Dave (everybody called him Shark Boy), Barrack the rooster and Lambini the hungry monk found themselves in a dangerous situation. They were trying to get through a passage between Lovongo and Rada Key when a foul rip tide started running against them with winds gusting over thirty knots. The dinghy was nearly out of gas when Dave called his Dad for help. His Dad suggested he should spin the dinghy around and use what fuel he had left to get in the lee of Rada Key. Dave’s first attempt at reversing his course was unsuccessful, but before water could spill over the rail he spun it in the opposite direction, and just as they were raised to the top of a wave the dinghy came about without a problem.
Dave was an expert boat handler, so although the Monk and Barrack were terrified it was no big deal to him. But the monk, a non-swimmer, was white as a ghost, and even after they were safely bobbing in a neutral eddy current in the lee of Rada Key, he still had a death grip on the gunnels. While they waited for the big sloop to appear, Shark Boy rigged a make-shift anchor and stuck them to the bottom with a huge treble hook and heavy-duty shark tackle.
Without comment, Dave put on his flippers, grabbed his spear gun, dove over the side of the dinghy, and soon re-surfaced with a huge lobster. While Dave hauled the lobster onboard, Lambini asked him, “How long have you lived in these islands?”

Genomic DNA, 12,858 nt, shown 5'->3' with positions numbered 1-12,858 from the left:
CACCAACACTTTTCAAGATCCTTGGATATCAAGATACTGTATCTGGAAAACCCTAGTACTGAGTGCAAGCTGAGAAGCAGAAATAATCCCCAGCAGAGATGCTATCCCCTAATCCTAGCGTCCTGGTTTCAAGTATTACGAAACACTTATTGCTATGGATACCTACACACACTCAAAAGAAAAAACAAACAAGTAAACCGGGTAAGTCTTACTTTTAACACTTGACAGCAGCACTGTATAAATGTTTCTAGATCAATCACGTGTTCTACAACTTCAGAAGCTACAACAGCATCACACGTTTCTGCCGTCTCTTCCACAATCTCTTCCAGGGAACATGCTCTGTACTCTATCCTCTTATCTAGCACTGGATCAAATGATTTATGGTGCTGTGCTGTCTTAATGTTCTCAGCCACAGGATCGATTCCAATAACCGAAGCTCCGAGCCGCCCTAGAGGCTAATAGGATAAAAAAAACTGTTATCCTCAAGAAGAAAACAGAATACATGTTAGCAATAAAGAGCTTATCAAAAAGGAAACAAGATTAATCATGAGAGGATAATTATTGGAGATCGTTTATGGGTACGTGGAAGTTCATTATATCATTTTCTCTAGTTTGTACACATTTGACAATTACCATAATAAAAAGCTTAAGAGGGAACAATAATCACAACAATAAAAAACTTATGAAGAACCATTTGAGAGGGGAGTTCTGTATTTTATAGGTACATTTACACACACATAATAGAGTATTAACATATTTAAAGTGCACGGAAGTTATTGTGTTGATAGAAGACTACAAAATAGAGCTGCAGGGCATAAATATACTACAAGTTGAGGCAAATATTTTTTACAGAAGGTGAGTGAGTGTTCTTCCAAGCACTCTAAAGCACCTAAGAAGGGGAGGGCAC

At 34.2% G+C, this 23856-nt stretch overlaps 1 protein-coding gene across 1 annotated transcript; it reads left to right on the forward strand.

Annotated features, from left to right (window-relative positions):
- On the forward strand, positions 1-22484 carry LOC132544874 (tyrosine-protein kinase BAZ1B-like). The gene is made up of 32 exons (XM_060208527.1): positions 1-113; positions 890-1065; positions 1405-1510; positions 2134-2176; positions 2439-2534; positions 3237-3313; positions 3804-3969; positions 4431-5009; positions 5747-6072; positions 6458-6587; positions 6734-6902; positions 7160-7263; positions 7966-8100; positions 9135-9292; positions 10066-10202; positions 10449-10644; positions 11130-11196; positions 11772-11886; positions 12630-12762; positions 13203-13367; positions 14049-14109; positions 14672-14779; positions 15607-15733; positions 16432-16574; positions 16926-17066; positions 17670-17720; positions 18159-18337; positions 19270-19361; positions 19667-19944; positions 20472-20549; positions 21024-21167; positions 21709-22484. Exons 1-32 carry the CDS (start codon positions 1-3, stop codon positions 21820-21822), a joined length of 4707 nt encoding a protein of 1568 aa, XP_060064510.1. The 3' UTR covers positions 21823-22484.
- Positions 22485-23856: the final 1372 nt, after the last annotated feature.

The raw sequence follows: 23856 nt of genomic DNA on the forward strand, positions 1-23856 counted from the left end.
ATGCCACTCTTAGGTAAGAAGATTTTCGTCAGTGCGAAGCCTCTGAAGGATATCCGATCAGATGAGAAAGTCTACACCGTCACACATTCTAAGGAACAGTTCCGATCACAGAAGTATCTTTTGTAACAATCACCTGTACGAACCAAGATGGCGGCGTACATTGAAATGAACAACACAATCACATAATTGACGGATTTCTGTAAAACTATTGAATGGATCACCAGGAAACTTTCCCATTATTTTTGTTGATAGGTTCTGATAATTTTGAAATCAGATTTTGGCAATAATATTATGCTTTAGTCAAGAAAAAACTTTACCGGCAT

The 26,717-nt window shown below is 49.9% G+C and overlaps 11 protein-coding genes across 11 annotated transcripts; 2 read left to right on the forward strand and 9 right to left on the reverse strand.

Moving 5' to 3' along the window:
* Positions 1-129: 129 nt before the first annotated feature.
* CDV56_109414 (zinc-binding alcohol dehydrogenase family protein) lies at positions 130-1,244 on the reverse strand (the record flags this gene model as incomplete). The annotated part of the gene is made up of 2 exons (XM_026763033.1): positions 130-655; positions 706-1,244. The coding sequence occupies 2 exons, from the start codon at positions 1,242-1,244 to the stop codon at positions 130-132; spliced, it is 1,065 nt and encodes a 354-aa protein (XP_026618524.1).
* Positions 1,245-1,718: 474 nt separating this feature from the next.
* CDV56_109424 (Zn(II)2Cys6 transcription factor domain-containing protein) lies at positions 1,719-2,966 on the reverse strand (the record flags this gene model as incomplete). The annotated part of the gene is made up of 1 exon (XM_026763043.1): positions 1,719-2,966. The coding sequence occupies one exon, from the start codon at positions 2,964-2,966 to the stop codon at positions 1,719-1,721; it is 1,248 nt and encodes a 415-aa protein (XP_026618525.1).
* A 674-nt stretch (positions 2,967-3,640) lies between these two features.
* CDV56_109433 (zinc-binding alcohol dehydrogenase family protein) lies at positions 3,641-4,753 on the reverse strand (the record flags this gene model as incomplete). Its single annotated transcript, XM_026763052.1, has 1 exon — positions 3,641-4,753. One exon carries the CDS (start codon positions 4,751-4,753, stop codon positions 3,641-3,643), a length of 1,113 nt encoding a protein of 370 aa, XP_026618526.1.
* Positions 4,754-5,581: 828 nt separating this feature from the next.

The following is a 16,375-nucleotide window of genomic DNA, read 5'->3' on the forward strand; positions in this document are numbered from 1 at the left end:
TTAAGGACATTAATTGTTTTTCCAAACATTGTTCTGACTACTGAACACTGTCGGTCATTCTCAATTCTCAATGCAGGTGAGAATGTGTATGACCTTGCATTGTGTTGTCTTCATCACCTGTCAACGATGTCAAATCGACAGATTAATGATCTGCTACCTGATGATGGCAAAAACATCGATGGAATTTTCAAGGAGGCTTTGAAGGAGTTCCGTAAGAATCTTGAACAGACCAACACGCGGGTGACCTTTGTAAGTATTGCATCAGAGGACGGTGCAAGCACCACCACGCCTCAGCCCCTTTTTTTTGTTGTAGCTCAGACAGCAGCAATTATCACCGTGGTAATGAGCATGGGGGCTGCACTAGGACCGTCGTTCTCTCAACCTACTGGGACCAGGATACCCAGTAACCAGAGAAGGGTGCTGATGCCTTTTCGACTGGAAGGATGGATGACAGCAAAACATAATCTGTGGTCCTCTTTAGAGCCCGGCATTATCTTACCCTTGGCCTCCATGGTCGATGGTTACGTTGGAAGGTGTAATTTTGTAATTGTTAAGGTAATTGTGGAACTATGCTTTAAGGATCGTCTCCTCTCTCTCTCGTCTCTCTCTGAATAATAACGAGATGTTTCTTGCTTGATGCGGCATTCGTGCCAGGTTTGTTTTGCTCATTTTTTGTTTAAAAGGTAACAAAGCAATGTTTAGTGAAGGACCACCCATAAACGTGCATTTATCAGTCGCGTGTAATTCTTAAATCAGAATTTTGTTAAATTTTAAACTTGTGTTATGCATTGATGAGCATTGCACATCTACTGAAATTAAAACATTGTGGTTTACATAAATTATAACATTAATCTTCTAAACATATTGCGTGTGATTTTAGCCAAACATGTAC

“Almost all my life,” replied Dave. “I was born in a hospital in British Tortola and a few hours later, my Dad and Mom rigged a car seat to a gimbaled table on the Hirondelle, a 44-foot wooden yawl, and moved me on board.”
“How long have your Mom and Dad lived here?” Lambini asked.
“A long time,” Dave answered. “Dad sailed here on a racing sloop named Touché in 1985. According to him, her bones are still on the bottom of Little Cruise Bay. He told me that Hurricane Hugo sank her in 1989, before I was even born. After Touché, Pop bought Hirondelle, and that’s the boat I lived on until he bought a Columbia Fifty. I was swimming before I even walked or talked, and spent most of my early life in the water. People around here thought a barracuda or shark would get me before I was old enough for school, but it never happened. I love sea creatures (except bait-grabbing lizard fish), but the sharks and barracudas could’ve killed me a long time ago.”
“Many times while I was swimming back to the dinghy with a fish on my spear, I encountered sharks bigger than me. I gave up the fish and retreated to the dinghy, but if they wanted to, they could’ve eaten me a hundred different times. And so now, I return the favor and don’t kill them after I catch them. Even though Big Jessie says, ‘Boy, you better kill those man-eaters, or some day one of them is going to transform you into shark shit.’”
Lambini asked him, “Have you ever been in a Hurricane yourself?”
“No,” Dave said, “Not since I was old enough to remember, but I’ve survived several powerful tropical storms. Since we’re already into hurricane season — the season runs from June all the way down to December — if it’s a hurricane you want, one might come along any time.”
Lambini started looking very nervous again.
Dave went on, “My Dad rode out Hurricane Marilyn on Hirondelle a few years after Hugo sank Touché. He removed the dinghy’s motor and sank it, but during the storm the dink came out of the water and flew like a kite. It was tethered to the mizzen mast and he finally had to cut it loose to save his mizzen. Marilyn knocked Hirondelle down a dozen times and Pop had to pump sea-water for twelve hours straight. Marilyn’s winds topped 150 knots and after Dad low-crawled forward to inspect his chaffing gear, the wind burned and blew the hair right off the top of his head.”
To be continued.
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